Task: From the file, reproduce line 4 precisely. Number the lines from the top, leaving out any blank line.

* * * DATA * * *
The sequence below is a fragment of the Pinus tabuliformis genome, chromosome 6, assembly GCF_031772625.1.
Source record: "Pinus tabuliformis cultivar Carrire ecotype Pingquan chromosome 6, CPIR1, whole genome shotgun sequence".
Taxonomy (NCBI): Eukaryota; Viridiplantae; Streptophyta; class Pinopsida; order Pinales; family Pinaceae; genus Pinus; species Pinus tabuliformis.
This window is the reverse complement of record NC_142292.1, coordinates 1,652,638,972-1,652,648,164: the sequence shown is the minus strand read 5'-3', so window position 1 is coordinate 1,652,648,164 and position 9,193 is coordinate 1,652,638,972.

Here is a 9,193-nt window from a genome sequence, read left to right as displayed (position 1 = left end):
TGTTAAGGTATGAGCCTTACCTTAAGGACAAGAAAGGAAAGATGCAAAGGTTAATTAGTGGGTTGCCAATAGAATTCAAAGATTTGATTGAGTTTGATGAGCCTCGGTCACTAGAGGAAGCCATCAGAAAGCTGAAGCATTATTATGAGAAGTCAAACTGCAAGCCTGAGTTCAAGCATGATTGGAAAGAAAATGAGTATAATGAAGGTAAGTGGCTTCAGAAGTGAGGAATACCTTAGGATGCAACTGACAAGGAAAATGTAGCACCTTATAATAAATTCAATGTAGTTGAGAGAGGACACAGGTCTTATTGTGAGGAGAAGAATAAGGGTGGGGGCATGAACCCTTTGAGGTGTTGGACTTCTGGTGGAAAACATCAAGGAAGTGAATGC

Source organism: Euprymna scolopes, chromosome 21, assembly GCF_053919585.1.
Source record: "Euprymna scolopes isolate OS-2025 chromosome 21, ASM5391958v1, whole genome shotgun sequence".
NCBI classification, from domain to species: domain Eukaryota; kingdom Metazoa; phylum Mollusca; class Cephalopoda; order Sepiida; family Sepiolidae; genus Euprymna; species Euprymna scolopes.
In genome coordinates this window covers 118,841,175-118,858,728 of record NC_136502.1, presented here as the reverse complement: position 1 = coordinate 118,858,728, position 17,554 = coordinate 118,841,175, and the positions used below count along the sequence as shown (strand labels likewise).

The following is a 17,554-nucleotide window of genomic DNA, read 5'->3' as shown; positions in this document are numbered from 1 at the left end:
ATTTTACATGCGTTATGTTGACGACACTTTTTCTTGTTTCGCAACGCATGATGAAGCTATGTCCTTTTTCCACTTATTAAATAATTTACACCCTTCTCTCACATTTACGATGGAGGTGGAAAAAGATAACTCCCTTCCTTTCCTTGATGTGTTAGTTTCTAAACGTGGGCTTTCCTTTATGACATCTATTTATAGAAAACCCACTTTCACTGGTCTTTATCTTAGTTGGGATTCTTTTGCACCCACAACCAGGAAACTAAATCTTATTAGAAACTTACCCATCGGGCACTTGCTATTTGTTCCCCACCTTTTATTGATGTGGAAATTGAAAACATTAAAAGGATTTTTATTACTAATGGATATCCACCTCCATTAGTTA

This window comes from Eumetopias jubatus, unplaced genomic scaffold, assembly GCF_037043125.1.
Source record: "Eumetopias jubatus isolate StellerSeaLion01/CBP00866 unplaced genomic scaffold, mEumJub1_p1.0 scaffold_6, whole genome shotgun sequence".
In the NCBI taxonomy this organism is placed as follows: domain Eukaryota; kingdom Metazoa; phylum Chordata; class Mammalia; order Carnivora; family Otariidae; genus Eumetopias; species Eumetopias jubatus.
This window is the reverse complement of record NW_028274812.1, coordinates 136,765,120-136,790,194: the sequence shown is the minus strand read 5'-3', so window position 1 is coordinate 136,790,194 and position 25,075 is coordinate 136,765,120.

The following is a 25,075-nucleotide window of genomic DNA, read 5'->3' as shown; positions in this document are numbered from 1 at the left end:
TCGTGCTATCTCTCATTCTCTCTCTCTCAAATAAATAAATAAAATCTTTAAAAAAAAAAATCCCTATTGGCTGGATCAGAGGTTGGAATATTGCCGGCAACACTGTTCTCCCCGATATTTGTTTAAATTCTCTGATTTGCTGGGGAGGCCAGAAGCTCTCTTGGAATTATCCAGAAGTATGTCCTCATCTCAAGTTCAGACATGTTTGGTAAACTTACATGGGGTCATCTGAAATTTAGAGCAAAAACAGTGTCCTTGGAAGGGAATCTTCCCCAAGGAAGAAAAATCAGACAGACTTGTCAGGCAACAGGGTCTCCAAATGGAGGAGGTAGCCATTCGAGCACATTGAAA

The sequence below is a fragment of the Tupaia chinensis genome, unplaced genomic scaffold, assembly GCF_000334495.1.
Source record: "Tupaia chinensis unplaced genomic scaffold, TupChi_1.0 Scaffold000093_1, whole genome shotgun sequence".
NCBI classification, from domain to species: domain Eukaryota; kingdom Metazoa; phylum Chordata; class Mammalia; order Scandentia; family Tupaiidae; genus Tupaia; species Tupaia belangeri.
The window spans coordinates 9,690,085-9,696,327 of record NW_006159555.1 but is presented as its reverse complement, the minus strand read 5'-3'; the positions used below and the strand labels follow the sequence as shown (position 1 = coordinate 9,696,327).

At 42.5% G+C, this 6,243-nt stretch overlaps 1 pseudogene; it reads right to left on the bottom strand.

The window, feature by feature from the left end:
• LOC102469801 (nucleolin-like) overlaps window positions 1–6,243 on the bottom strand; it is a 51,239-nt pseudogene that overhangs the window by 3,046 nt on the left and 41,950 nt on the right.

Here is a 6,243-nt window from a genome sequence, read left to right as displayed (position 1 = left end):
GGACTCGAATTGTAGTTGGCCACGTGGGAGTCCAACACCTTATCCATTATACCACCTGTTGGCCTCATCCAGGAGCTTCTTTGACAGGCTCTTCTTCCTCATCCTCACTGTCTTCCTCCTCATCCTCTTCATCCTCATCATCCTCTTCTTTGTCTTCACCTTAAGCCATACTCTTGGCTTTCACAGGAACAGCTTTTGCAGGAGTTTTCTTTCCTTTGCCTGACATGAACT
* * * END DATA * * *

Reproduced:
This window is the reverse complement of record NC_142292.1, coordinates 1,652,638,972-1,652,648,164: the sequence shown is the minus strand read 5'-3', so window position 1 is coordinate 1,652,648,164 and position 9,193 is coordinate 1,652,638,972.